At the 2014 MACo Summer Conference, a panel of state, county, and environmental stakeholders discussed the history and recent legislative changes to the Bay Restoration Fund (BRF) and speculated on future uses of BRF monies as current funding commitments are met over the next several years.
Maryland Department of the Environment Water Quality Financing Administration Director Jag Khuman provided an overview and history of the BRF, including the use of the fund to upgrade major wastewater treatment plants (WWTPs) to enhanced nitrogen removal standards and failing septic systems to best available nitrogen removal technology (BAT) and provide agricultural cover crop dollars. Khuman noted that the BRF has awarded $932 million in WWTP grants to date and only 5% of major WWTP water flow has not yet been upgraded. Once the bulk of the major WWTP upgrades are finished in FY 2018, State law allows the excess BRF money to be used to upgrade smaller WWTPs, increase septic system upgrade funding, and fund stormwater management projects. About $80 million has been awarded to counties and homeowners for septic system upgrades.
Khuman also discussed recent legislative changes made to the BRF during the 2014 Session. HB 11 now allows BRF funds to be used to connect communities with failing septic systems located outside of a priority funding area (PFA) to a WWTP, subject to showing a public health reason and getting a Smart Growth exception from the State’s Smart Growth Coordinating Committee.
Anne Arundel County Division of Environmental Health Director Kerry Topovski discussed how her county is working on BRF-eligible projects under HB 11. She noted that the County has saved money by connecting failing septics to WWTPs rather than upgrading the septics to BAT and would like to expand that effort. Topovski discussed the requirements the County uses to identify areas of public health concern inside and outside of PFAs. She also highlighted the time and funding challenges local health departments face in securing and distributing the funding , estimating it can take 4-10 years before a county and community can meet the requirements.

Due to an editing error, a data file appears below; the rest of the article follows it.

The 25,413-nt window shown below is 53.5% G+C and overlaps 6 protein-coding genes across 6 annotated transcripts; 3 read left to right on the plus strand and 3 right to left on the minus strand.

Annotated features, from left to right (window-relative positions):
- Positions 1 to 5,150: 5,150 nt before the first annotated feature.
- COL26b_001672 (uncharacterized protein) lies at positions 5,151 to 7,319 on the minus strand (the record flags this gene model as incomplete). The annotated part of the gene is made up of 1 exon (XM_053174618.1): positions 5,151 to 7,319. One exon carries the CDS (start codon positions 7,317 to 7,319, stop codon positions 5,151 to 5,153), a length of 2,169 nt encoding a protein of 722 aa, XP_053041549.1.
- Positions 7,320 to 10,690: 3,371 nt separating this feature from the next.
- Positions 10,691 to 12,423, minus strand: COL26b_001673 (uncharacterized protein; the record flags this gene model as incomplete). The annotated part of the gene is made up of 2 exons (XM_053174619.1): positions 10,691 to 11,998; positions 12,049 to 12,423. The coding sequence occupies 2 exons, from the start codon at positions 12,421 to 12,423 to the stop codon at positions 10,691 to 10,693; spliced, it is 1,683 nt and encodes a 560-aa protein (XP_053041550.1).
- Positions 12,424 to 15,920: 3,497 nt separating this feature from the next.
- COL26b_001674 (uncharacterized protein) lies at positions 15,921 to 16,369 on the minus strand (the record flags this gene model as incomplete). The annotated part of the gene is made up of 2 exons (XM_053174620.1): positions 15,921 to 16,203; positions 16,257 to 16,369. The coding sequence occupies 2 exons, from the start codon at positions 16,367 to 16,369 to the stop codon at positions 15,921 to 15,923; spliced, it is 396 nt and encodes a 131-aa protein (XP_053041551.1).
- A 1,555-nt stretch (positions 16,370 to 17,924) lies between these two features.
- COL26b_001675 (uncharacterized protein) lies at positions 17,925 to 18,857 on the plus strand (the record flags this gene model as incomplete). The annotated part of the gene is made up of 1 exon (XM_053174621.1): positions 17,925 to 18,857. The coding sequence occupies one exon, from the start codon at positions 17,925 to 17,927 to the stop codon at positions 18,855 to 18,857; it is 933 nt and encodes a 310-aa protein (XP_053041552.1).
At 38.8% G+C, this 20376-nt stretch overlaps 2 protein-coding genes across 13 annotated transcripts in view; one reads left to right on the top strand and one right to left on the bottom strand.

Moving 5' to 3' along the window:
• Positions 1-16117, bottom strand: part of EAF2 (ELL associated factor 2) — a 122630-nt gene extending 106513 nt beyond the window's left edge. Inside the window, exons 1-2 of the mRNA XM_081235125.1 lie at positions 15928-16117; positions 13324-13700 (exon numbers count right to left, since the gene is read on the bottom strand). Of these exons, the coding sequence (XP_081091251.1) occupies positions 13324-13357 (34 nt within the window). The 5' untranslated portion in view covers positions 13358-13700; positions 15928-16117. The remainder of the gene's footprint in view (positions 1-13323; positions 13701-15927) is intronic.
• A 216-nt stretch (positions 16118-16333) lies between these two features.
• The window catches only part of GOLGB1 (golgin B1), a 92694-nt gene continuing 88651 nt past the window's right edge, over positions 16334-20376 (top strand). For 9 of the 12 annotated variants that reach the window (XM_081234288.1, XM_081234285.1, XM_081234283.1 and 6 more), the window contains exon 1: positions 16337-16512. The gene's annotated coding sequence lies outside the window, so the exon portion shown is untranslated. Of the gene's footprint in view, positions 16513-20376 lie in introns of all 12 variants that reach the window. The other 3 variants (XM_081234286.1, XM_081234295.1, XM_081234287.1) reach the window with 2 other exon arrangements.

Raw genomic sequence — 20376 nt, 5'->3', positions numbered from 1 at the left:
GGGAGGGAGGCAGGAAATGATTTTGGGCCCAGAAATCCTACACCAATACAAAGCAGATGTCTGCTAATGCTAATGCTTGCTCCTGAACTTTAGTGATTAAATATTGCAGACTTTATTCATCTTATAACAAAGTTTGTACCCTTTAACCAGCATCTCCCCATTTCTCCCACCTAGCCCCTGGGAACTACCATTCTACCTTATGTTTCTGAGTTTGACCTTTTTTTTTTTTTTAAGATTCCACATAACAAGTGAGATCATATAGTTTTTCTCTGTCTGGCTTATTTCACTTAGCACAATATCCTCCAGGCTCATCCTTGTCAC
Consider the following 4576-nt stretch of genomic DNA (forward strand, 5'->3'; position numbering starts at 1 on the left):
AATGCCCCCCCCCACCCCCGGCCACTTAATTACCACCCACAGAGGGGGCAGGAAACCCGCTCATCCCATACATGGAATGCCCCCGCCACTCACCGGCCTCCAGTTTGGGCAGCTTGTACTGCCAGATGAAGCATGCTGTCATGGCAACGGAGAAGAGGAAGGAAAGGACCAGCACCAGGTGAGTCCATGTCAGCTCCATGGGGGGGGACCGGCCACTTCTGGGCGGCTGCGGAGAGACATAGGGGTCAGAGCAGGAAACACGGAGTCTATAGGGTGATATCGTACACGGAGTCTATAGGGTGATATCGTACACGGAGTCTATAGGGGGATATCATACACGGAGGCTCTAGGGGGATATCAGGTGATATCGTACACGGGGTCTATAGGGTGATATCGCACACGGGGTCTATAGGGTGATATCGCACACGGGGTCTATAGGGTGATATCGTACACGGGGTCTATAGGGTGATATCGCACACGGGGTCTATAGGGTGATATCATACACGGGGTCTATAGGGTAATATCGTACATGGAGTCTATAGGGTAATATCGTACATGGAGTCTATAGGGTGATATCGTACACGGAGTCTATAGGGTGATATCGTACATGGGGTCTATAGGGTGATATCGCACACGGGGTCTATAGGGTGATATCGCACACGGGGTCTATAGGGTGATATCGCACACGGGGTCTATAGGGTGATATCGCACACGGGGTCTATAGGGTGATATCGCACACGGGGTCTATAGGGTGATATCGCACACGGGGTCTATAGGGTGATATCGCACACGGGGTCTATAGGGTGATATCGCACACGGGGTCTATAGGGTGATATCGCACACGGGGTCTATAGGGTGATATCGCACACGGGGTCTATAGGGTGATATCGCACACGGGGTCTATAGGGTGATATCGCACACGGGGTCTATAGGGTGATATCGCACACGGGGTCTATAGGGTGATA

Topovski expressed concern about how the Smart Growth exception process under HB 11 would work and requested that the State develop guidelines to assist counties when they are considering applying for BRF monies under the provisions of HB 11.
Chesapeake Bay Foundation Maryland Land Use Planner Erik Fisher recognized that counties do a lot of work outside of the public’s awareness and thanked them for their efforts. He cited the documented successes of BRF-funded projects in reducing water pollution and improving water quality. He focused on four key areas regarding future improvements to the BRF:
(1) Efficiency – Try to leverage even more benefits from the BRF and look at refining the funding priority system to include delivery ratios, local water quality, and phosphorus. Consider how to improve maintenance and verification for nonpoint sources like stormwater and explore new and innovative practices and technologies.
(2) Equity – Water quality needs should be addressed across the state and people should see “results at home.”
(3) Growth Management – He stressed the need to be careful about dealing with water and sewer connections outside of PFAs. Fisher felt that HB 11 advanced the process by fostering open discussion about public health concerns, the potential for new growth, and ensuring public participation.
(4) Readiness – Fisher noted that it was important to plan ahead to take advantage of the flexibility and funds that will be available through the BRF in the next several years and also to protect the BRF from being used to balance the State’s budget. He felt that a key protection was being able to show how the BRF provides documented water quality solutions to defined local needs.